Mon Mar 30 2015   

Faculty Profile

James Anaya

Regents' and James J. Lenoir Professor of Human Rights Law and Policy


E-mail:  James Anaya
Office Number: 227
Office Phone: (520) 626-6341

Courses Taught:
International Human Rights Advocacy Workshop (Substantial Paper Option) - Law 696N
International Human Rights - Law 659
International & Comparative Law of Indigenous Peoples - Law 655F
Constitutional Law - Law 606
International Human Rights & Indigenous Peoples - Law 527

Curriculum Vitae
SSRN Published Papers
Personal Webpage

Biographical Information

Professor Anaya teaches and writes in the areas of international human rights, constitutional law, and issues concerning indigenous peoples. Among his numerous publications are his acclaimed book, Indigenous Peoples in International Law (Oxford Univ. Press (1996); 2d ed. (2004)), and his widely used textbook, International Human Rights:  Problems of Law, Policy and Process (Wolters/Kluwar, 6th ed. 2011) (with Hurst Hannum and Dinah Shelton). He served as the United Nations Special Rapporteur on the Rights of Indigenous Peoples from May 2008 to June 2014.

Professor Anaya has lectured in many countries throughout the world. He has advised numerous indigenous and other organizations from several countries on matters of human rights and indigenous peoples, and he has represented indigenous groups from many parts of North and Central America in landmark cases before courts and international organizations. Among his noteworthy activities, he participated in the drafting of the United Nations Declaration on the Rights of Indigenous Peoples and was the lead counsel for the indigenous parties in the case of Awas Tingni v. Nicaragua, in which the Inter-American Court of Human Rights for the first time upheld indigenous land rights as a matter of international law. As UN Special Rapporteur on the Rights of Indigenous Peoples, Professor Anaya monitored the human rights conditions of indigenous peoples worldwide, addressed situations in which their rights were being violated, and promoted practical measures to secure indigenous peoples' rights, travelling frequently to meet with government officials and visit indigenous communities.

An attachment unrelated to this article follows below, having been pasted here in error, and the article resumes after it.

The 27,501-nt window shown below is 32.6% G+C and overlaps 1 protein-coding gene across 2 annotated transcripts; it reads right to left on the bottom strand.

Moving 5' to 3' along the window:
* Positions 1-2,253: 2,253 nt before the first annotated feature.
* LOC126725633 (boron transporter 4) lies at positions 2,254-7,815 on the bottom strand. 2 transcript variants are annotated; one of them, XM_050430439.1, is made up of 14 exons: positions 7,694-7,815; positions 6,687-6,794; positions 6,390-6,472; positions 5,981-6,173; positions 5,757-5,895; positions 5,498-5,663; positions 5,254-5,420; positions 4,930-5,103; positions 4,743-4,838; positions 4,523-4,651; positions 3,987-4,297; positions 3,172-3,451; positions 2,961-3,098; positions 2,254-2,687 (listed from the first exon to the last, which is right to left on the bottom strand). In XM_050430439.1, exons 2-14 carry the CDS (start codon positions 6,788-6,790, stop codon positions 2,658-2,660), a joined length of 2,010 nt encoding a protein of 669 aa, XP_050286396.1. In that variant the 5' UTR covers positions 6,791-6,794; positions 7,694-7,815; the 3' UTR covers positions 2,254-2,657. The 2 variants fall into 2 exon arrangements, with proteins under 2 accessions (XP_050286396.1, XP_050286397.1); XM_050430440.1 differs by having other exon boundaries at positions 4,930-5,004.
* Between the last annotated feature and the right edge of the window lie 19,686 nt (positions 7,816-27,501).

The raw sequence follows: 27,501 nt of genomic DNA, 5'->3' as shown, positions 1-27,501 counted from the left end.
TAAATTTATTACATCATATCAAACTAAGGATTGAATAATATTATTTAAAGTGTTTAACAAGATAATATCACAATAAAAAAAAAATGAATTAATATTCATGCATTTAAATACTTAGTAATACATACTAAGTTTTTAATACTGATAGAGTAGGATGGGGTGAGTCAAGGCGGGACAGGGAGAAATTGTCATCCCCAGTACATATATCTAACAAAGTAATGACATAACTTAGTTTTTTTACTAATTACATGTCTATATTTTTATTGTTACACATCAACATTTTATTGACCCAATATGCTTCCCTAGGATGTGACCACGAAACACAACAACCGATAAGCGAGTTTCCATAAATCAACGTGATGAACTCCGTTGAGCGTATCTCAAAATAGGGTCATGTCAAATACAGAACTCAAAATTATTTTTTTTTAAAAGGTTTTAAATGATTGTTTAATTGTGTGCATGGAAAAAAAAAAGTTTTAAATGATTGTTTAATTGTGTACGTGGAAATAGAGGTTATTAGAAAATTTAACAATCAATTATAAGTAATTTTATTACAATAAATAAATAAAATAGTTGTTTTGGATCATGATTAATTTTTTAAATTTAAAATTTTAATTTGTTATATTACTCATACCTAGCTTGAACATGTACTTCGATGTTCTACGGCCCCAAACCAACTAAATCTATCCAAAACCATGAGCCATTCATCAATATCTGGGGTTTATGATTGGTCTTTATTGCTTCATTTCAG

Prior to becoming a full time law professor, he practiced law in Albuquerque, New Mexico, representing Native American peoples and other minority groups. For his work during that period, Barrister magazine, a national publication of the American Bar Association, named him as one of "20 young lawyers who make a difference." Professor Anaya served on the law faculty at the University of Iowa from 1988 to 1999, and he has been a visiting professor at Harvard Law School, the University of Toronto, and the University of Tulsa.


Harvard Law School, J.D. (1983) 
University of New Mexico, B.A. (1980) 

Professional Work Experience

Regents' and James J. Lenoir Professor of Human Rights Law and Policy, James E. Rogers College of Law, 2010 - present
Special Rapporteur on the Rights of Indigenous Peoples, United Nations, 2008 - 2014
James J. Lenoir Professor of Human Rights Law and Policy, James E. Rogers College of Law, 1999 - 2010
Visiting Professor, Harvard Law School, Winter terms, 1998, 2002, 2003
Visiting Professor, University of Toronto Faculty of Law, Fall 1996, Winter 2001, 2003, 2004, 2007
Visiting Professor, University of Tulsa College of Law, Fall 1993
Professor of Law, University of Iowa College of Law, 1988 - 1999 (Associate Professor, 1988 - 1992)
Staff Attorney, National Indian Youth Council, Albuquerque, New Mexico, 1985 - 1988
Attorney, Luebben, Hughes & Tomita, Albuquerque, New Mexico, 1983 - 1985

Representative Publications

United Nations Publications:  Numerous reports written as UN Special Raporteur on the Rights of Indigenous Peoples, including reports on country situations, specific cases of alleged human rights abuse, and cross-cutting issues of concern to indigenous peoples. The reports are available at:
International Human Rights: Problems of Law, Policy, and Practice (5th ed. 2011) (co-author, with Hurst Hannum & Dinah L. Shelton).
International Human Rights and Indigenous Peoples (2009).
Indigenous Peoples in International Law (2d ed. 2004).
Complete List of Publications


Last Updated: 06/24/2014